Often, an object that is employed in the software application will be placed on the display surface to cause the interactive display table to load and execute the software application. However, an object that is used in one application may also sometimes be used in one or more other software applications. In that case, a plurality of objects (perhaps including the object that is used in multiple software applications) can be uniquely associated with a specific application. For example, dice might be used in several different software applications that can be executed on the interactive display table. Accordingly, a die can only be used to launch a specific application if another object that is also placed on the display surface and recognized by the sensing technology, because the object identifiers of the die and the other object in combination are uniquely associated with the specific software application.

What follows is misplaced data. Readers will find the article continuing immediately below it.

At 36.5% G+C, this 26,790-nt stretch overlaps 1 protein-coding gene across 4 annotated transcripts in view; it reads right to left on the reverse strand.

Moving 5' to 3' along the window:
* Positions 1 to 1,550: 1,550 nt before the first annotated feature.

Once a unique association is determined in regard to a single object or a plurality of objects that have been placed on the display surface, the logic proceeds to a step 132. In step 132, the table (i.e., PC 20) determines whether the application that is uniquely associated with the object(s) identified as being placed proximate the display surface is already installed and available in the storage accessible by the table. Thus, decision step 134 determines if the application is resident on the table (i.e., in the local storage for software applications) and if not, a step 136 downloads the application from a remote server where it is stored. As previously discussed in connection with